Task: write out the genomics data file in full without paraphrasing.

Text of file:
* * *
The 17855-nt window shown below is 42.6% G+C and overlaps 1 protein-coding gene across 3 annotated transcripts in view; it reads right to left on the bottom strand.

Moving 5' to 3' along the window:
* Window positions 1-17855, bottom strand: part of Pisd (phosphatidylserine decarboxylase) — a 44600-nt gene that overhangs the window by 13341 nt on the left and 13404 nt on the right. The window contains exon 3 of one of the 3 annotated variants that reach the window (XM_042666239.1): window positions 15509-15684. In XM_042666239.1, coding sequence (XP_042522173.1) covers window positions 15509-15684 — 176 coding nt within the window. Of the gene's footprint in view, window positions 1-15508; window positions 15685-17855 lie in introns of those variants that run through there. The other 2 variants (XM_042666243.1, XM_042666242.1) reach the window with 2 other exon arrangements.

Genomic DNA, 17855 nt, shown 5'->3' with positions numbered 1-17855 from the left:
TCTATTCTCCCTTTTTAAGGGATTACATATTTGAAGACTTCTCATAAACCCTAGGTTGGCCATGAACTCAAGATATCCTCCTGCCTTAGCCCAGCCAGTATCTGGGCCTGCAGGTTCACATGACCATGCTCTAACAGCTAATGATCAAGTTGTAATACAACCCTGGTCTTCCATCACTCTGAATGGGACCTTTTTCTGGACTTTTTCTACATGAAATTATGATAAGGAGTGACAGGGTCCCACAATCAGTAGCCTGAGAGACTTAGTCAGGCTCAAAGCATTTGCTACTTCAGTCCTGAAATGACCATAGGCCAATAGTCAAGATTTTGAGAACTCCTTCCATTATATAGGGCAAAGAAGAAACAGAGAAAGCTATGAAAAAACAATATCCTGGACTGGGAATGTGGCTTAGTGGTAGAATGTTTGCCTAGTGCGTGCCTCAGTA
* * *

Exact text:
The 17855-nt window shown below is 42.6% G+C and overlaps 1 protein-coding gene across 3 annotated transcripts in view; it reads right to left on the bottom strand.

Moving 5' to 3' along the window:
* Window positions 1-17855, bottom strand: part of Pisd (phosphatidylserine decarboxylase) — a 44600-nt gene that overhangs the window by 13341 nt on the left and 13404 nt on the right. The window contains exon 3 of one of the 3 annotated variants that reach the window (XM_042666239.1): window positions 15509-15684. In XM_042666239.1, coding sequence (XP_042522173.1) covers window positions 15509-15684 — 176 coding nt within the window. Of the gene's footprint in view, window positions 1-15508; window positions 15685-17855 lie in introns of those variants that run through there. The other 2 variants (XM_042666243.1, XM_042666242.1) reach the window with 2 other exon arrangements.

Genomic DNA, 17855 nt, shown 5'->3' with positions numbered 1-17855 from the left:
TCTATTCTCCCTTTTTAAGGGATTACATATTTGAAGACTTCTCATAAACCCTAGGTTGGCCATGAACTCAAGATATCCTCCTGCCTTAGCCCAGCCAGTATCTGGGCCTGCAGGTTCACATGACCATGCTCTAACAGCTAATGATCAAGTTGTAATACAACCCTGGTCTTCCATCACTCTGAATGGGACCTTTTTCTGGACTTTTTCTACATGAAATTATGATAAGGAGTGACAGGGTCCCACAATCAGTAGCCTGAGAGACTTAGTCAGGCTCAAAGCATTTGCTACTTCAGTCCTGAAATGACCATAGGCCAATAGTCAAGATTTTGAGAACTCCTTCCATTATATAGGGCAAAGAAGAAACAGAGAAAGCTATGAAAAAACAATATCCTGGACTGGGAATGTGGCTTAGTGGTAGAATGTTTGCCTAGTGCGTGCCTCAGTA